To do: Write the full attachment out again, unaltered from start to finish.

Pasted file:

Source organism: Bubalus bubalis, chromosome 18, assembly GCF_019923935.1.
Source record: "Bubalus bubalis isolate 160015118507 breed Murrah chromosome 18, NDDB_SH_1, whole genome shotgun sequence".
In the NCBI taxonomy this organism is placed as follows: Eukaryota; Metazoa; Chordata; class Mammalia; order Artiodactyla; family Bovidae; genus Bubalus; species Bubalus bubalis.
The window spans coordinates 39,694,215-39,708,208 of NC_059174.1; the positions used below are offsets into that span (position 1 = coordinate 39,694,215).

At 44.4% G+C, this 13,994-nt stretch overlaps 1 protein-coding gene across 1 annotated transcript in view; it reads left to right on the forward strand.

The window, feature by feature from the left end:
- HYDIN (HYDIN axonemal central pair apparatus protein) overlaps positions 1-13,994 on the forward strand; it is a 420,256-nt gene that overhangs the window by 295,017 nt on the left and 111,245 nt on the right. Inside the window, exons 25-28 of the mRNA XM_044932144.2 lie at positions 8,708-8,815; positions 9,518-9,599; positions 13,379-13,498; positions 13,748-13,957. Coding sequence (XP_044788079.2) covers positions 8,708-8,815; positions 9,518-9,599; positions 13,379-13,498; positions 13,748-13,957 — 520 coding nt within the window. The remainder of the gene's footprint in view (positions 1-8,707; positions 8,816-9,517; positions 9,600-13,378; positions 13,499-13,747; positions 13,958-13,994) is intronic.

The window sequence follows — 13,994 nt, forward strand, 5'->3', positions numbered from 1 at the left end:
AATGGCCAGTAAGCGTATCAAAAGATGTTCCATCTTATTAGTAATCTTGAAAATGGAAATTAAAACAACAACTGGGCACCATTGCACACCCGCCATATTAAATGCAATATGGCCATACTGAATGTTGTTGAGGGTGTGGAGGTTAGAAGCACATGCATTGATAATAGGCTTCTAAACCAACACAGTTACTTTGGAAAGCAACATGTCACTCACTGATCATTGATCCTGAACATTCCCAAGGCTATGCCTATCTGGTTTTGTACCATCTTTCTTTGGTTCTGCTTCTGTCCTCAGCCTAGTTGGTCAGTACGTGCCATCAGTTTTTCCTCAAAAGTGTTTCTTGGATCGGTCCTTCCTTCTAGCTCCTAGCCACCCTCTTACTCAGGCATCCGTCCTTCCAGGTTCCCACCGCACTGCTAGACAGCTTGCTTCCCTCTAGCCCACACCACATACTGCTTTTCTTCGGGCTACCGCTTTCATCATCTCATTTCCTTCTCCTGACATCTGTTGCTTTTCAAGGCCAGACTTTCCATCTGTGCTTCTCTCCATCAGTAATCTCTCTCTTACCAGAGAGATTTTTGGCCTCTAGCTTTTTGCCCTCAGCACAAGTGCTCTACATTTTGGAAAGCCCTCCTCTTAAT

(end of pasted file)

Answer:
Source organism: Bubalus bubalis, chromosome 18, assembly GCF_019923935.1.
Source record: "Bubalus bubalis isolate 160015118507 breed Murrah chromosome 18, NDDB_SH_1, whole genome shotgun sequence".
In the NCBI taxonomy this organism is placed as follows: Eukaryota; Metazoa; Chordata; class Mammalia; order Artiodactyla; family Bovidae; genus Bubalus; species Bubalus bubalis.
The window spans coordinates 39,694,215-39,708,208 of NC_059174.1; the positions used below are offsets into that span (position 1 = coordinate 39,694,215).

At 44.4% G+C, this 13,994-nt stretch overlaps 1 protein-coding gene across 1 annotated transcript in view; it reads left to right on the forward strand.

The window, feature by feature from the left end:
- HYDIN (HYDIN axonemal central pair apparatus protein) overlaps positions 1-13,994 on the forward strand; it is a 420,256-nt gene that overhangs the window by 295,017 nt on the left and 111,245 nt on the right. Inside the window, exons 25-28 of the mRNA XM_044932144.2 lie at positions 8,708-8,815; positions 9,518-9,599; positions 13,379-13,498; positions 13,748-13,957. Coding sequence (XP_044788079.2) covers positions 8,708-8,815; positions 9,518-9,599; positions 13,379-13,498; positions 13,748-13,957 — 520 coding nt within the window. The remainder of the gene's footprint in view (positions 1-8,707; positions 8,816-9,517; positions 9,600-13,378; positions 13,499-13,747; positions 13,958-13,994) is intronic.

The window sequence follows — 13,994 nt, forward strand, 5'->3', positions numbered from 1 at the left end:
AATGGCCAGTAAGCGTATCAAAAGATGTTCCATCTTATTAGTAATCTTGAAAATGGAAATTAAAACAACAACTGGGCACCATTGCACACCCGCCATATTAAATGCAATATGGCCATACTGAATGTTGTTGAGGGTGTGGAGGTTAGAAGCACATGCATTGATAATAGGCTTCTAAACCAACACAGTTACTTTGGAAAGCAACATGTCACTCACTGATCATTGATCCTGAACATTCCCAAGGCTATGCCTATCTGGTTTTGTACCATCTTTCTTTGGTTCTGCTTCTGTCCTCAGCCTAGTTGGTCAGTACGTGCCATCAGTTTTTCCTCAAAAGTGTTTCTTGGATCGGTCCTTCCTTCTAGCTCCTAGCCACCCTCTTACTCAGGCATCCGTCCTTCCAGGTTCCCACCGCACTGCTAGACAGCTTGCTTCCCTCTAGCCCACACCACATACTGCTTTTCTTCGGGCTACCGCTTTCATCATCTCATTTCCTTCTCCTGACATCTGTTGCTTTTCAAGGCCAGACTTTCCATCTGTGCTTCTCTCCATCAGTAATCTCTCTCTTACCAGAGAGATTTTTGGCCTCTAGCTTTTTGCCCTCAGCACAAGTGCTCTACATTTTGGAAAGCCCTCCTCTTAAT